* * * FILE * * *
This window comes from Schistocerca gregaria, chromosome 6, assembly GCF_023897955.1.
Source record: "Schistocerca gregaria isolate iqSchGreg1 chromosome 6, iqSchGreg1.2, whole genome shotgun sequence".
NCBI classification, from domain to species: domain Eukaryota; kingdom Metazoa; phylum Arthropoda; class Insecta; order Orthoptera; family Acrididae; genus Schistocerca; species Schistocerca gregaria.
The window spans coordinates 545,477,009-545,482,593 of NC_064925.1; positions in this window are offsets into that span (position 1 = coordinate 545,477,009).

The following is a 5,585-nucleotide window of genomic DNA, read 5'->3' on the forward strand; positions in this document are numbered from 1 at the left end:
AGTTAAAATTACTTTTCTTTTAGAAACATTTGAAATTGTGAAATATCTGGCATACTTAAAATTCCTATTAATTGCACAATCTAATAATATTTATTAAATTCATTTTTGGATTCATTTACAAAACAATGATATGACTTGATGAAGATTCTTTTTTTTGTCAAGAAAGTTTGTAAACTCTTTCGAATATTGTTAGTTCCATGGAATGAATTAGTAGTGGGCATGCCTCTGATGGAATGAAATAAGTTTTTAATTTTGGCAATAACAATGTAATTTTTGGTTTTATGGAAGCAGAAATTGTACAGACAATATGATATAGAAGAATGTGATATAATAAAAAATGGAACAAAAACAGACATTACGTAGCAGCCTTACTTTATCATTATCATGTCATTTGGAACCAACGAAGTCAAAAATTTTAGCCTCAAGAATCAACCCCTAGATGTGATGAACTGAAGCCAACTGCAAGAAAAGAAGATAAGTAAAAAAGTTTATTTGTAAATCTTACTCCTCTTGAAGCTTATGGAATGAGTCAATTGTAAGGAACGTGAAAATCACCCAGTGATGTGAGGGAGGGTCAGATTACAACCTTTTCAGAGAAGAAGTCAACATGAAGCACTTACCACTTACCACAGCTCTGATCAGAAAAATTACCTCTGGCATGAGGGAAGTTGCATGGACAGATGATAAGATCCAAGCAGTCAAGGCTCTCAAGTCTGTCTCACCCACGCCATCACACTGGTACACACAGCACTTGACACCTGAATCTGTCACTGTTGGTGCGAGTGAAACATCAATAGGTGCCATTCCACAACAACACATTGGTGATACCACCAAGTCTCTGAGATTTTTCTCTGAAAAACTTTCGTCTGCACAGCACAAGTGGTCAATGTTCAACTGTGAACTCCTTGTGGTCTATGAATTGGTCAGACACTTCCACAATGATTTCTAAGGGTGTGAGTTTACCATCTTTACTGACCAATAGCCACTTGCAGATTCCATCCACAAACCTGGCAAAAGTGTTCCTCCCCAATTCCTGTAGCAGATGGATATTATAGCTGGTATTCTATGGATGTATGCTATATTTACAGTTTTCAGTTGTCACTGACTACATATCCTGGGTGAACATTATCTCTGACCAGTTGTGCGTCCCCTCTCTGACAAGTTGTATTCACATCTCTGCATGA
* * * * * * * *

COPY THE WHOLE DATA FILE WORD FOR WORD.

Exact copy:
This window comes from Schistocerca gregaria, chromosome 6, assembly GCF_023897955.1.
Source record: "Schistocerca gregaria isolate iqSchGreg1 chromosome 6, iqSchGreg1.2, whole genome shotgun sequence".
NCBI classification, from domain to species: domain Eukaryota; kingdom Metazoa; phylum Arthropoda; class Insecta; order Orthoptera; family Acrididae; genus Schistocerca; species Schistocerca gregaria.
The window spans coordinates 545,477,009-545,482,593 of NC_064925.1; positions in this window are offsets into that span (position 1 = coordinate 545,477,009).

The following is a 5,585-nucleotide window of genomic DNA, read 5'->3' on the forward strand; positions in this document are numbered from 1 at the left end:
AGTTAAAATTACTTTTCTTTTAGAAACATTTGAAATTGTGAAATATCTGGCATACTTAAAATTCCTATTAATTGCACAATCTAATAATATTTATTAAATTCATTTTTGGATTCATTTACAAAACAATGATATGACTTGATGAAGATTCTTTTTTTTGTCAAGAAAGTTTGTAAACTCTTTCGAATATTGTTAGTTCCATGGAATGAATTAGTAGTGGGCATGCCTCTGATGGAATGAAATAAGTTTTTAATTTTGGCAATAACAATGTAATTTTTGGTTTTATGGAAGCAGAAATTGTACAGACAATATGATATAGAAGAATGTGATATAATAAAAAATGGAACAAAAACAGACATTACGTAGCAGCCTTACTTTATCATTATCATGTCATTTGGAACCAACGAAGTCAAAAATTTTAGCCTCAAGAATCAACCCCTAGATGTGATGAACTGAAGCCAACTGCAAGAAAAGAAGATAAGTAAAAAAGTTTATTTGTAAATCTTACTCCTCTTGAAGCTTATGGAATGAGTCAATTGTAAGGAACGTGAAAATCACCCAGTGATGTGAGGGAGGGTCAGATTACAACCTTTTCAGAGAAGAAGTCAACATGAAGCACTTACCACTTACCACAGCTCTGATCAGAAAAATTACCTCTGGCATGAGGGAAGTTGCATGGACAGATGATAAGATCCAAGCAGTCAAGGCTCTCAAGTCTGTCTCACCCACGCCATCACACTGGTACACACAGCACTTGACACCTGAATCTGTCACTGTTGGTGCGAGTGAAACATCAATAGGTGCCATTCCACAACAACACATTGGTGATACCACCAAGTCTCTGAGATTTTTCTCTGAAAAACTTTCGTCTGCACAGCACAAGTGGTCAATGTTCAACTGTGAACTCCTTGTGGTCTATGAATTGGTCAGACACTTCCACAATGATTTCTAAGGGTGTGAGTTTACCATCTTTACTGACCAATAGCCACTTGCAGATTCCATCCACAAACCTGGCAAAAGTGTTCCTCCCCAATTCCTGTAGCAGATGGATATTATAGCTGGTATTCTATGGATGTATGCTATATTTACAGTTTTCAGTTGTCACTGACTACATATCCTGGGTGAACATTATCTCTGACCAGTTGTGCGTCCCCTCTCTGACAAGTTGTATTCACATCTCTGCATGA